.No Fluke

An Aptos sequel for Whale City, meat-free Vietnamese and triple wine news.

With its blend of local art, commuting whales, intriguing cement plant history (you’re welcome, San Francisco) and old-school eating establishments, a place like Davenport, population 650, is pretty muchimpossible to duplicate.

The same applies to one of those establishments, Whale City Bakery Bar & Grill (490 Highway 1), which enjoys past lives as a dive bar, gas station and card room. Its working recipe of boutique bakery plus diner-grade grill plus cliff-top patio plus live music cantina is similarly singular.

Which makes the debut of Whale City Bakery Bar & Grill Aptos (7941 Soquel Drive) special.

WCBBG2’s grand opening in the former Burger—after a hefty remodel—came May 14, with the identical menu as up north, plus baked treats shuttled daily from the mothership.

That means artichoke bread, olallieberry croissants, house challah French toast, big burgers and airy fish-and-chips—without the drive up the coast, though that remains a great option too.

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Hours are 6:30am-9pm daily, whalecityaptos.com


Santa Cruz author Andrea Nguyen’s Ever-Green Vietnamese is a finalist for a James Beard award for vegetable-centric cookbooks—and it’s already made cookbook-of-the-year lists for The New York Times, Food Network and San Francisco Chronicle, among others. After popular volumes like the Vietnamese Kitchen, Asian Dumplings and The Banh Mi Handbook, she went more plant-based than, well, ever with Ever-Green. Its 125+ recipes include pantry hacks like vegan fish sauce, snacks like smoky nori wontons, contemporary street foods like rice paper “pizzas” and sweets like coconut-coffee pops. “Vietnamese food isn’t all about beef pho and meaty banh mi,” she writes. “It’s about agriculture.” vietworldkitchen.com.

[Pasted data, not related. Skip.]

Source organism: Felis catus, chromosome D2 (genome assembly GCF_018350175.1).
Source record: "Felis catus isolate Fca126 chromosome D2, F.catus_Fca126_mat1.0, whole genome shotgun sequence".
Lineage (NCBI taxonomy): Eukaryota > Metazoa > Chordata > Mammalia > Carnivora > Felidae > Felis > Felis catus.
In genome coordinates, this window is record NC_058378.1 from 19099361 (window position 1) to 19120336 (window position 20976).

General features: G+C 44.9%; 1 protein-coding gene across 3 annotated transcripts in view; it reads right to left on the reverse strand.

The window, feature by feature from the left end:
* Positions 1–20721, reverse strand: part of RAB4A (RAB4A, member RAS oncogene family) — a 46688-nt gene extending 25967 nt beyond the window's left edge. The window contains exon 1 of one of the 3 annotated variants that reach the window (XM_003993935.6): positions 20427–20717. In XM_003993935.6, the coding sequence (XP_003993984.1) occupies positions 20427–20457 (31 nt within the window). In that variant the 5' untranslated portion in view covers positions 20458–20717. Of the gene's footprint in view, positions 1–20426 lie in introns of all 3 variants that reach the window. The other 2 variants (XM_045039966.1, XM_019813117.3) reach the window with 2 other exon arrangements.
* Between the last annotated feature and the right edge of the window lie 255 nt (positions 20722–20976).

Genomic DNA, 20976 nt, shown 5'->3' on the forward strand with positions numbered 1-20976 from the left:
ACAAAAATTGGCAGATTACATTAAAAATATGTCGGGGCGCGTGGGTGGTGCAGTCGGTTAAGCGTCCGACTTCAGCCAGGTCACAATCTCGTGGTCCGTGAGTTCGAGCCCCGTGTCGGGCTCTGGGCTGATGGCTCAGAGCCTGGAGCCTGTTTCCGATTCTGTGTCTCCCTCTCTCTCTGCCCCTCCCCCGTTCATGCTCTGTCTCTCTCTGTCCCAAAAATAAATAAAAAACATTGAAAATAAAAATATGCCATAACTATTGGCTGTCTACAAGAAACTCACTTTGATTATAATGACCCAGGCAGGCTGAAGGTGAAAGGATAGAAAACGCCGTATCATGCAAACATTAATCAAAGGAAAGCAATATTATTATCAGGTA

Here comes a loaded wine weekend writ both wide (Saturday) and tight (Sunday). The farther-ranging event happens first (May 18) with Santa Cruz Mountains Passport Days. That features unique tasting experiences at 35 participating wineries (at least) like Fellom Ranch Vineyards, Muns Vineyard, Saison Winery, Thomas Fogarty Winery and Naumann Vineyards, which are rarely open—plus the passport remains valid for complimentary tastings through 2024, winesofthesantacruzmountains.com/events/passport. The next day (May 19), Downtown Santa Cruz Spring Wine Walk welcomes a dozen plus wineries like Big Basin, Birichino and Bargetto to pour at welcoming retailers in and around Pacific Avenue. A ticket transforms into a wristband, wine glass and map, though enough boutiques participate that guests can do fine wandering where the terroir takes them, no map needed, downtownsantacruz.com/do/spring-wine-walk.


You don’t have to be a Santa Cruz wine homer to appreciate Rhys Vineyards’ mission “to make great wines from California’s most exciting mountain vineyards.” But it helps if you enjoy vino, which in turn makes the opening of Rhys Vineyards’ tasting room (11715 Skyline Blvd., Los Gatos) great news. The tastings happen 10am, 1pm and 3pm by appointment Tuesday-Saturday to start, and aren’t cheap at $95, but do deliver a killer lineup of at least a half dozen organic, single-vineyard wines, namely Chardonnays (from Mt. Pajaro and Horseshoe vineyards) and Pinot Noirs (from Bearwallow, Home Ranch, Mt. Pajaro and Horseshoe). And those all flow with guidance from Estate Director Rose Lacey in Rhys’ castle-esque Skyline Vineyard home, members.rhysvineyards.com/visit/.


  1. The food at Whale City Bakery is below mediocre and the service matched that. Not planning to return any time soon.

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